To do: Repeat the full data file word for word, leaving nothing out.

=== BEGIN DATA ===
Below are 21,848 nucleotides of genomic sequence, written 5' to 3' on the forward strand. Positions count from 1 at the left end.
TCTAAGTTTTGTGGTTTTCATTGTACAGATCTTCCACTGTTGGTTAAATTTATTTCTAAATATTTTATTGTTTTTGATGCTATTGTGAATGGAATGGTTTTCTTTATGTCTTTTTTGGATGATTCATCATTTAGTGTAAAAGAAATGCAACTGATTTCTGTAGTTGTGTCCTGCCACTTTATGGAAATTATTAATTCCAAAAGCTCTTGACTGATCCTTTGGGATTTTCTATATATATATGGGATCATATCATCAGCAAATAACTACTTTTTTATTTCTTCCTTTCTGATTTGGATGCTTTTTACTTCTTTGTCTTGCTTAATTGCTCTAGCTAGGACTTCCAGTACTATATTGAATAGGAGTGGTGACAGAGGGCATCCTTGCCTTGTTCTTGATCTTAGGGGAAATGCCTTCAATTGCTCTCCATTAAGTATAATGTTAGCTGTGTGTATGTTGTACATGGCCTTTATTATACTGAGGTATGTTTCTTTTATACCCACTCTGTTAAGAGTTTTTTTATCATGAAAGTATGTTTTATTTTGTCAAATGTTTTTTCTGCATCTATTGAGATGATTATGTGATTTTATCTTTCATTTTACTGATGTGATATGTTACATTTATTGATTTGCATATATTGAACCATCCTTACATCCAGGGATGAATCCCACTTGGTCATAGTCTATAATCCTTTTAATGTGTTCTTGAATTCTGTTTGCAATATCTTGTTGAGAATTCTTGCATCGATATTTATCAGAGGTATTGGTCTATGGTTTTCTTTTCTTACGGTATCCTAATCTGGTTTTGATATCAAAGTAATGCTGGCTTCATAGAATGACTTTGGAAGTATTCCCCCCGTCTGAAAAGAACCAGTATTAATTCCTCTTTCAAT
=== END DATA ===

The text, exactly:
Below are 21,848 nucleotides of genomic sequence, written 5' to 3' on the forward strand. Positions count from 1 at the left end.
TCTAAGTTTTGTGGTTTTCATTGTACAGATCTTCCACTGTTGGTTAAATTTATTTCTAAATATTTTATTGTTTTTGATGCTATTGTGAATGGAATGGTTTTCTTTATGTCTTTTTTGGATGATTCATCATTTAGTGTAAAAGAAATGCAACTGATTTCTGTAGTTGTGTCCTGCCACTTTATGGAAATTATTAATTCCAAAAGCTCTTGACTGATCCTTTGGGATTTTCTATATATATATGGGATCATATCATCAGCAAATAACTACTTTTTTATTTCTTCCTTTCTGATTTGGATGCTTTTTACTTCTTTGTCTTGCTTAATTGCTCTAGCTAGGACTTCCAGTACTATATTGAATAGGAGTGGTGACAGAGGGCATCCTTGCCTTGTTCTTGATCTTAGGGGAAATGCCTTCAATTGCTCTCCATTAAGTATAATGTTAGCTGTGTGTATGTTGTACATGGCCTTTATTATACTGAGGTATGTTTCTTTTATACCCACTCTGTTAAGAGTTTTTTTATCATGAAAGTATGTTTTATTTTGTCAAATGTTTTTTCTGCATCTATTGAGATGATTATGTGATTTTATCTTTCATTTTACTGATGTGATATGTTACATTTATTGATTTGCATATATTGAACCATCCTTACATCCAGGGATGAATCCCACTTGGTCATAGTCTATAATCCTTTTAATGTGTTCTTGAATTCTGTTTGCAATATCTTGTTGAGAATTCTTGCATCGATATTTATCAGAGGTATTGGTCTATGGTTTTCTTTTCTTACGGTATCCTAATCTGGTTTTGATATCAAAGTAATGCTGGCTTCATAGAATGACTTTGGAAGTATTCCCCCCGTCTGAAAAGAACCAGTATTAATTCCTCTTTCAAT